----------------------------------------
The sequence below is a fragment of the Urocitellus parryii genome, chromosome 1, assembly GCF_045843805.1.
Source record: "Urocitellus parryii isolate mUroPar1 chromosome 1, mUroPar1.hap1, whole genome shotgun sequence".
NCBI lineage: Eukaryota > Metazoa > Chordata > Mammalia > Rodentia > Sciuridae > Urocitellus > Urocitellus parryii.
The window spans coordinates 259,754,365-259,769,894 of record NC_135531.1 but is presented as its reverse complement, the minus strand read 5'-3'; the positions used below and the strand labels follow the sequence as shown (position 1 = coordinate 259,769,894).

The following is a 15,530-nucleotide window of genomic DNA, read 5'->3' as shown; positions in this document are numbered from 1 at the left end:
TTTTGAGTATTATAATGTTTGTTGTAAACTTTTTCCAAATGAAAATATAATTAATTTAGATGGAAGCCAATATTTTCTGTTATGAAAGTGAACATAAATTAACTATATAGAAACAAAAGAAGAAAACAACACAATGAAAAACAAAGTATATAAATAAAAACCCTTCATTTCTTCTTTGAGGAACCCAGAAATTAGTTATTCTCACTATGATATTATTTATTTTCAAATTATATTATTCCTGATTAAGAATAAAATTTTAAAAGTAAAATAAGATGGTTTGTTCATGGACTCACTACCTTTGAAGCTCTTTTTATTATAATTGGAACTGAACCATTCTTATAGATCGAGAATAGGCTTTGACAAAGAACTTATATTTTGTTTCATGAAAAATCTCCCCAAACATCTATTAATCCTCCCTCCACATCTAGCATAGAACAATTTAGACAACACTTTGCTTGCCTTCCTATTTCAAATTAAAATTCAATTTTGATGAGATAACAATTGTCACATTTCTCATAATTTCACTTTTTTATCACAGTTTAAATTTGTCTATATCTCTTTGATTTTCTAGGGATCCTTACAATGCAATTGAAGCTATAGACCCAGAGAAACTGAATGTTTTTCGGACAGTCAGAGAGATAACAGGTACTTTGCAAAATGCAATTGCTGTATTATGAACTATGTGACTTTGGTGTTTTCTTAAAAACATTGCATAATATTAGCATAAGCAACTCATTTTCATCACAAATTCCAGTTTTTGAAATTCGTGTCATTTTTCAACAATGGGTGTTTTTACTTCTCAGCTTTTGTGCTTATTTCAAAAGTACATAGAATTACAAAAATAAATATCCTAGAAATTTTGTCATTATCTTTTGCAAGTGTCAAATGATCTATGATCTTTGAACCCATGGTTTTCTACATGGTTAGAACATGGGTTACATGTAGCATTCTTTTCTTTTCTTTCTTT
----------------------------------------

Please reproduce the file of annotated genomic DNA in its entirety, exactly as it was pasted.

The sequence below is a fragment of the Urocitellus parryii genome, chromosome 1, assembly GCF_045843805.1.
Source record: "Urocitellus parryii isolate mUroPar1 chromosome 1, mUroPar1.hap1, whole genome shotgun sequence".
NCBI lineage: Eukaryota > Metazoa > Chordata > Mammalia > Rodentia > Sciuridae > Urocitellus > Urocitellus parryii.
The window spans coordinates 259,754,365-259,769,894 of record NC_135531.1 but is presented as its reverse complement, the minus strand read 5'-3'; the positions used below and the strand labels follow the sequence as shown (position 1 = coordinate 259,769,894).

The following is a 15,530-nucleotide window of genomic DNA, read 5'->3' as shown; positions in this document are numbered from 1 at the left end:
TTTTGAGTATTATAATGTTTGTTGTAAACTTTTTCCAAATGAAAATATAATTAATTTAGATGGAAGCCAATATTTTCTGTTATGAAAGTGAACATAAATTAACTATATAGAAACAAAAGAAGAAAACAACACAATGAAAAACAAAGTATATAAATAAAAACCCTTCATTTCTTCTTTGAGGAACCCAGAAATTAGTTATTCTCACTATGATATTATTTATTTTCAAATTATATTATTCCTGATTAAGAATAAAATTTTAAAAGTAAAATAAGATGGTTTGTTCATGGACTCACTACCTTTGAAGCTCTTTTTATTATAATTGGAACTGAACCATTCTTATAGATCGAGAATAGGCTTTGACAAAGAACTTATATTTTGTTTCATGAAAAATCTCCCCAAACATCTATTAATCCTCCCTCCACATCTAGCATAGAACAATTTAGACAACACTTTGCTTGCCTTCCTATTTCAAATTAAAATTCAATTTTGATGAGATAACAATTGTCACATTTCTCATAATTTCACTTTTTTATCACAGTTTAAATTTGTCTATATCTCTTTGATTTTCTAGGGATCCTTACAATGCAATTGAAGCTATAGACCCAGAGAAACTGAATGTTTTTCGGACAGTCAGAGAGATAACAGGTACTTTGCAAAATGCAATTGCTGTATTATGAACTATGTGACTTTGGTGTTTTCTTAAAAACATTGCATAATATTAGCATAAGCAACTCATTTTCATCACAAATTCCAGTTTTTGAAATTCGTGTCATTTTTCAACAATGGGTGTTTTTACTTCTCAGCTTTTGTGCTTATTTCAAAAGTACATAGAATTACAAAAATAAATATCCTAGAAATTTTGTCATTATCTTTTGCAAGTGTCAAATGATCTATGATCTTTGAACCCATGGTTTTCTACATGGTTAGAACATGGGTTACATGTAGCATTCTTTTCTTTTCTTTCTTT